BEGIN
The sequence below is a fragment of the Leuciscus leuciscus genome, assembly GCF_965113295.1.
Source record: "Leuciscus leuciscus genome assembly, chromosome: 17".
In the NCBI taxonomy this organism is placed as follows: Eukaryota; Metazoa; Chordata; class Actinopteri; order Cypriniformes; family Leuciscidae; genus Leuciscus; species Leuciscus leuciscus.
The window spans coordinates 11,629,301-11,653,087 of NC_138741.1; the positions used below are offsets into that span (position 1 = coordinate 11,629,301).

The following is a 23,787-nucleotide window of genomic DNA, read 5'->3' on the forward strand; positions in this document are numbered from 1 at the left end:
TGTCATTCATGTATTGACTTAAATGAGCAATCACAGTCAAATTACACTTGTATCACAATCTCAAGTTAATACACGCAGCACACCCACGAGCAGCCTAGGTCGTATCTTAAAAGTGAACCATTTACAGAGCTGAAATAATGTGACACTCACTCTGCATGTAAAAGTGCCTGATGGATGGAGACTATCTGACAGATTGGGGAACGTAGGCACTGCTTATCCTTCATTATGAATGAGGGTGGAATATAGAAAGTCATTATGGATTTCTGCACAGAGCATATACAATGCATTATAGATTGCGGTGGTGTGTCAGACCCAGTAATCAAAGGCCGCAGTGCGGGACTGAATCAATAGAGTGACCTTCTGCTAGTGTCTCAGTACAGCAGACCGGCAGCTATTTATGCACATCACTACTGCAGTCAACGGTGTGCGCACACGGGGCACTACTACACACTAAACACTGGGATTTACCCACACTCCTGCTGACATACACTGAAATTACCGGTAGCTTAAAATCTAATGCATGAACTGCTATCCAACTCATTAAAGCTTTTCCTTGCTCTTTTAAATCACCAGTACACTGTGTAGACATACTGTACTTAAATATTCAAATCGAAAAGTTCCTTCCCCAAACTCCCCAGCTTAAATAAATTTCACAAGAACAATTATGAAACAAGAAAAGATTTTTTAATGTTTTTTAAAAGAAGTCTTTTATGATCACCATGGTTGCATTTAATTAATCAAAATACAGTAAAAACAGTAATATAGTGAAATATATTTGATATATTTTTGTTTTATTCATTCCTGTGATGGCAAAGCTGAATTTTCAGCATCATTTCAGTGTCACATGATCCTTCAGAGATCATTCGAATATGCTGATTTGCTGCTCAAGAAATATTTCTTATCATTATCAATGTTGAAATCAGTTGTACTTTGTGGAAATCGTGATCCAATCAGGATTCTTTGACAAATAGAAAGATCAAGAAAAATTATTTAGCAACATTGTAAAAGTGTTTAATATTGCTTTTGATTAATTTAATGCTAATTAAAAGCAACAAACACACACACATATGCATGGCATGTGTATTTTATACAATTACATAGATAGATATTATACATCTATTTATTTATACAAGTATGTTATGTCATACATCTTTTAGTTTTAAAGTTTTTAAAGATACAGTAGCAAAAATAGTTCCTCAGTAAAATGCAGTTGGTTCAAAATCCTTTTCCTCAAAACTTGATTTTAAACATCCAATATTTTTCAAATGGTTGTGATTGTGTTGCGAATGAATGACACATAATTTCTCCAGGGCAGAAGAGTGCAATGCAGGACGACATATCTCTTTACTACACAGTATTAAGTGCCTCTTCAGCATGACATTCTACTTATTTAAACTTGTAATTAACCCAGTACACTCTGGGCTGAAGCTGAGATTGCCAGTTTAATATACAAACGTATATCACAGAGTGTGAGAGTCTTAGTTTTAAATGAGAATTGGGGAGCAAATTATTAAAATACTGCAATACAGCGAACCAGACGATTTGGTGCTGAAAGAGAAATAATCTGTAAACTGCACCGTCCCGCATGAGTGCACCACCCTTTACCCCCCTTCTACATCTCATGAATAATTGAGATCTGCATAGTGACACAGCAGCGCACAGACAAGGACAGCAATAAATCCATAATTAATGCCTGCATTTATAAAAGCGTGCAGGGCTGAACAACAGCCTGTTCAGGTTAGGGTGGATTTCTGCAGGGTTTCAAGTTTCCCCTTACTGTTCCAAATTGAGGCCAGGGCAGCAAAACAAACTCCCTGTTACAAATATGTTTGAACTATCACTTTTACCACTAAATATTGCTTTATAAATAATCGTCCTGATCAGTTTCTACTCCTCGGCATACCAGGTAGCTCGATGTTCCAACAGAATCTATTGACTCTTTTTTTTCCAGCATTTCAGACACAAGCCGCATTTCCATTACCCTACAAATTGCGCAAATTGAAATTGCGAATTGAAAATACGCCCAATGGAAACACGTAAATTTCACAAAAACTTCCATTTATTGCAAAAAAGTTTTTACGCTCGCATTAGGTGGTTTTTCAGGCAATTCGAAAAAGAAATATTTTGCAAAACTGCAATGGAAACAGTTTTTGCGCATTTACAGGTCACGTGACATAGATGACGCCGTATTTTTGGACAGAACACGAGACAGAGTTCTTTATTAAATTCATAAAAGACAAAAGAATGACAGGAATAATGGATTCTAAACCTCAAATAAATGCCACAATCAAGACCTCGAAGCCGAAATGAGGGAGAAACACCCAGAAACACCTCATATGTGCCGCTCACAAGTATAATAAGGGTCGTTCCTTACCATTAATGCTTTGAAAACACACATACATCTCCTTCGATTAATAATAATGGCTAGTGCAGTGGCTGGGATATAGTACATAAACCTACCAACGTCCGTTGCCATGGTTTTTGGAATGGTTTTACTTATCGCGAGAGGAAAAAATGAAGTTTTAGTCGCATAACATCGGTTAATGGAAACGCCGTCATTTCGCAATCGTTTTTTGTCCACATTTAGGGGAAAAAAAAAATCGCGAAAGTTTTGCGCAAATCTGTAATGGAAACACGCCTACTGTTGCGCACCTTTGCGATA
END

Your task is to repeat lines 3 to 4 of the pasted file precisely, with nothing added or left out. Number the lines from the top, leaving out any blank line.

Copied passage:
In the NCBI taxonomy this organism is placed as follows: Eukaryota; Metazoa; Chordata; class Actinopteri; order Cypriniformes; family Leuciscidae; genus Leuciscus; species Leuciscus leuciscus.
The window spans coordinates 11,629,301-11,653,087 of NC_138741.1; the positions used below are offsets into that span (position 1 = coordinate 11,629,301).